Non-fat milk or milk alternatives such as coconut, almond, or oat milk also taste great with these drinks while lowering the calorie count at the same time. You can read my article on oat milk and coffee here if you’re interested to know more.

Cappuccino vs. latte: Which is stronger?

The lesser amount of milk in a cappuccino makes it taste stronger than a latte.

Both drinks contain approximately the same amount of espresso, so their caffeine content is the same (around 154 mg). Strength is merely measured by how much espresso is tasted in the beverage.

In other words, a latte has a considerably milder flavor when compared to a cappuccino.

Comparison chart

Basis of ComparisonCappuccinoLatte
Quantity of milkContains less steamed or textured milkContains more steamed or textured milk
Serving styleCappuccino is served in glass atop a saucer accompanied with a napkin.For better heat retention, a latte is preferably served in porcelain cups.
Originated fromItalyAmerica
Origin of the nameThe term cappuccino originates from the habits of Capuchin friars, who had tonsured white heads surrounded by rings of brown hair.In Italian “latte” is milk and caffè latte refers to milk and coffee.

How to make a latte?

Ingredients

  • 2 espresso shots (2 ounces)
  • ½ cup (4 ounces) of fresh whole milk

Equipment

  • Espresso machine or Manual espresso maker
  • Milk frother, French press or, whisk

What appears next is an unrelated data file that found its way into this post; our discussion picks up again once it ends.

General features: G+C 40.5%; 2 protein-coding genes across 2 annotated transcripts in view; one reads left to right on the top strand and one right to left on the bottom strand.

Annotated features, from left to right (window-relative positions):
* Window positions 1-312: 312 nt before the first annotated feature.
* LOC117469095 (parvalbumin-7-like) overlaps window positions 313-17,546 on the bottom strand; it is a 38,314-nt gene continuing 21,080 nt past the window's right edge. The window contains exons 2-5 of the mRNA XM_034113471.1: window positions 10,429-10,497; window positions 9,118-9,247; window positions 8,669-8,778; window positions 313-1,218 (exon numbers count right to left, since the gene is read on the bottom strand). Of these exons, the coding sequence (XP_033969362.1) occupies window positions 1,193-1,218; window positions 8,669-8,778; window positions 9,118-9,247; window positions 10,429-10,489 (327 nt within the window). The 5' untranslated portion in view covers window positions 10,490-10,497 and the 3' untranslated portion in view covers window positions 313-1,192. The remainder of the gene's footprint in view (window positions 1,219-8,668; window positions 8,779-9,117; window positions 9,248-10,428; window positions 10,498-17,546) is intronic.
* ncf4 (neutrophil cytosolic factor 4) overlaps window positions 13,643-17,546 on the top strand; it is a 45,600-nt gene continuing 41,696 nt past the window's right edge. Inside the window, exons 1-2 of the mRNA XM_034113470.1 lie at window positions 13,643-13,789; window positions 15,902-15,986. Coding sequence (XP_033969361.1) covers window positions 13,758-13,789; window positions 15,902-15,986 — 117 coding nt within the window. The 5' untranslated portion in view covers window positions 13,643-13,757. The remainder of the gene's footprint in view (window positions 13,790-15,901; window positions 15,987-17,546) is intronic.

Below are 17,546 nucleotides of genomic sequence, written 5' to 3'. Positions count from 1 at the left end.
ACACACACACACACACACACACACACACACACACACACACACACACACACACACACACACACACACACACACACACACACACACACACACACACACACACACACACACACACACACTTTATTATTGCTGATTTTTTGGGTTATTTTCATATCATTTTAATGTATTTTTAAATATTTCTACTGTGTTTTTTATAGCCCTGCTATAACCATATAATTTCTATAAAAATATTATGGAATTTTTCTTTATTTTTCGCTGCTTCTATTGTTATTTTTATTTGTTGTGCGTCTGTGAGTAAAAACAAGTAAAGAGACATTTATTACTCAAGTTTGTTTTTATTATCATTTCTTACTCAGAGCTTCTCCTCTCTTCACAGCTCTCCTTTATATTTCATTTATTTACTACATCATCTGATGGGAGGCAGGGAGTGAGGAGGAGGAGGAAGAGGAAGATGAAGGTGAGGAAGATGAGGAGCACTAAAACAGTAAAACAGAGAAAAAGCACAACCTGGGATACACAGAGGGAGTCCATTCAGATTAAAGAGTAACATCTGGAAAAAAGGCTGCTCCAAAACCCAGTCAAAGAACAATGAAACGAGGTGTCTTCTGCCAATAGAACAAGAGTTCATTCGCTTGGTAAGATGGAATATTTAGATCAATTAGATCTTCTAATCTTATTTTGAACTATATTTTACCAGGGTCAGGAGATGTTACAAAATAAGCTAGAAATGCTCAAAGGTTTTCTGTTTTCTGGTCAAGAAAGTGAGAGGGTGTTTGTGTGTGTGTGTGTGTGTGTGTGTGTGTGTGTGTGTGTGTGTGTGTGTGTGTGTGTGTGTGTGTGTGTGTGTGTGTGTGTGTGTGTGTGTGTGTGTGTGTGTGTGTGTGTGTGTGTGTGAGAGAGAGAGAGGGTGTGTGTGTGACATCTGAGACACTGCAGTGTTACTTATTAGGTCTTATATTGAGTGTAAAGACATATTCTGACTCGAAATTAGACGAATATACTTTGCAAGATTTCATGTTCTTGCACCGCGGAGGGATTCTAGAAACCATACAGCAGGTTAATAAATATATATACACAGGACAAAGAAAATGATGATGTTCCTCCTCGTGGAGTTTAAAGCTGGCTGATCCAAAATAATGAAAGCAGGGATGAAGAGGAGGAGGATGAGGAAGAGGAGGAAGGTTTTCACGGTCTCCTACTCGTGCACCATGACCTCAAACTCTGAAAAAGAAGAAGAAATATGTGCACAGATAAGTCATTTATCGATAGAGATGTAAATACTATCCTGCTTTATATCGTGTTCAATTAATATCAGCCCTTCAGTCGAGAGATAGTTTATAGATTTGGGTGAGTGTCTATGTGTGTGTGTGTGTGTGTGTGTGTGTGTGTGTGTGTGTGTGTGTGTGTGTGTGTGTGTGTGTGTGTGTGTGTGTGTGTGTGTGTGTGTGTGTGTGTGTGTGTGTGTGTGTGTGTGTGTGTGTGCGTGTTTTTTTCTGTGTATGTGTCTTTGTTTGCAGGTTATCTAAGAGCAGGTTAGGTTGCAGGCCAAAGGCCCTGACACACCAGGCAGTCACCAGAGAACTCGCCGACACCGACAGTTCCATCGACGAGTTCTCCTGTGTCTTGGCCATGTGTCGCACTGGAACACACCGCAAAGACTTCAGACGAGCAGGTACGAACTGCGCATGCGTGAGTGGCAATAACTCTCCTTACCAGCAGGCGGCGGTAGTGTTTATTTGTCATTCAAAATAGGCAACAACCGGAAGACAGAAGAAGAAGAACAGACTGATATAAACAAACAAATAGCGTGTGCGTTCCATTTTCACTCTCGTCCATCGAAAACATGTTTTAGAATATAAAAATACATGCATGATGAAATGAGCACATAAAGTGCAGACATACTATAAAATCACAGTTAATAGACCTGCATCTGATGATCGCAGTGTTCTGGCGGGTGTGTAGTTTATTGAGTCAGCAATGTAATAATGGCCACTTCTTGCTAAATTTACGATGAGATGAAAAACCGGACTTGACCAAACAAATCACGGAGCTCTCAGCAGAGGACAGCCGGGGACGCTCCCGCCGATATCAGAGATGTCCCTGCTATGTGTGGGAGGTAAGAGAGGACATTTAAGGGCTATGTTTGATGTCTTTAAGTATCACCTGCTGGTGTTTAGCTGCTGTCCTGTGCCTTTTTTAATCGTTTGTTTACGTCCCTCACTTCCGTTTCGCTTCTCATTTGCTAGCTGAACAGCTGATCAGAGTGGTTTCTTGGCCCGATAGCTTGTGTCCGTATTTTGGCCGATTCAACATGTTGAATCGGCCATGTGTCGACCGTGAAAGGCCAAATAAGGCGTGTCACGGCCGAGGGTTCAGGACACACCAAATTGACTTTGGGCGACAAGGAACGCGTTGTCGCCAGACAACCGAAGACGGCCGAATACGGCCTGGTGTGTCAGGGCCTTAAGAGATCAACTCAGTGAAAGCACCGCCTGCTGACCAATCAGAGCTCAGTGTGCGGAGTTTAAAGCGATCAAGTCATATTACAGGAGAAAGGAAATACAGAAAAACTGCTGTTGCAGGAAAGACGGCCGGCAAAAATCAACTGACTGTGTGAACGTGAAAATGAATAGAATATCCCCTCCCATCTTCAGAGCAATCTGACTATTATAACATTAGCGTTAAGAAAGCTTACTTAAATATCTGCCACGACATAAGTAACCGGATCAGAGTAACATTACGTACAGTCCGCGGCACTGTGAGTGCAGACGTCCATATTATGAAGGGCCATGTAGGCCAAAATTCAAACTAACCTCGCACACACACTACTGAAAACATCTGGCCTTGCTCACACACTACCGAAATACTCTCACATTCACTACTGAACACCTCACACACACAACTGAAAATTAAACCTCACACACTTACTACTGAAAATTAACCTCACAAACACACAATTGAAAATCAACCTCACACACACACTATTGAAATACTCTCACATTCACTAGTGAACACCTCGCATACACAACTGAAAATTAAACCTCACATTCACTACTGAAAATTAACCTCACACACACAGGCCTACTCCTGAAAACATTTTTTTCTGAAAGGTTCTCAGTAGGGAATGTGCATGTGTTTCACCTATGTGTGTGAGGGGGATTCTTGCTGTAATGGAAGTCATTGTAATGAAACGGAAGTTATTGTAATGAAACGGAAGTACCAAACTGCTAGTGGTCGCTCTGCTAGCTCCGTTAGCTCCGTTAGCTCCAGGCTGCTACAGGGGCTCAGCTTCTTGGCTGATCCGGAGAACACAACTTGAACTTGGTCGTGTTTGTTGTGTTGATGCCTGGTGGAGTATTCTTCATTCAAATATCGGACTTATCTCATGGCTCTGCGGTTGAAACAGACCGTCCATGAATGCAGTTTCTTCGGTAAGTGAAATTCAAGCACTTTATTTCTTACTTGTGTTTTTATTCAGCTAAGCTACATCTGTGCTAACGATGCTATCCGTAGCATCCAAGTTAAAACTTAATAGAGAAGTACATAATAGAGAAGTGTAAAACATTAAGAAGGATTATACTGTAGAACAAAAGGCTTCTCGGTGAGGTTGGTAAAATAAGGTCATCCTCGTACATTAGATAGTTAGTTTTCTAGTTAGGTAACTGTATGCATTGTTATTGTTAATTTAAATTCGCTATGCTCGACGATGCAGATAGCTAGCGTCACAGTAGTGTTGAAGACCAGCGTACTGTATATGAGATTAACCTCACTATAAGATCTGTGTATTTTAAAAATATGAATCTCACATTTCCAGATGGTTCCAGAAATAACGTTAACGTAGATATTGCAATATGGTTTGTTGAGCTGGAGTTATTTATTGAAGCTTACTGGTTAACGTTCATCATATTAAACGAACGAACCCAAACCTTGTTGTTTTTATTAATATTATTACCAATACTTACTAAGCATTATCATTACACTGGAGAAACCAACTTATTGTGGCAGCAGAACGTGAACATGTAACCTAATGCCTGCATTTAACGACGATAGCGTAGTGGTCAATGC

• Thermometer

Instructions

  1. Making the espresso shots: You can use either an espresso machine or a manual espresso maker to prepare two shots of espresso and pour it into your coffee mug.
  2. Steaming (using an espresso machine): Pour the milk into a pitcher. Hold the steaming wand just beneath the surface of the milk until it becomes foamy and doubles in size. Now, lower the steaming wand near the side of the pitcher so that a spiral vortex is created. This makes smooth and silky microfoam bubbles and gives the drink a wet-paint texture. Keep steaming until the milk temperature reaches 150 °F (you can use a thermometer for accuracy).
  3. Heating the milk by scalding and then foaming it (without espresso machine): Heat the milk to 150 °F, which feels hot when touched but not simmering. Measure the temperature with a food thermometer, or judge it by testing with your finger. You can use a whisk, milk frother, or French press to froth the milk into small bubbles. For a latte, you’ll want lightly thickened milk with small bubbles (don’t overdo the milk if you’re using a milk frother, the milk has to mix in with the espresso so it doesn’t need to be frothed too much). Wait for 30 seconds to a minute to let the foam get incorporated into the milk and then separate slightly.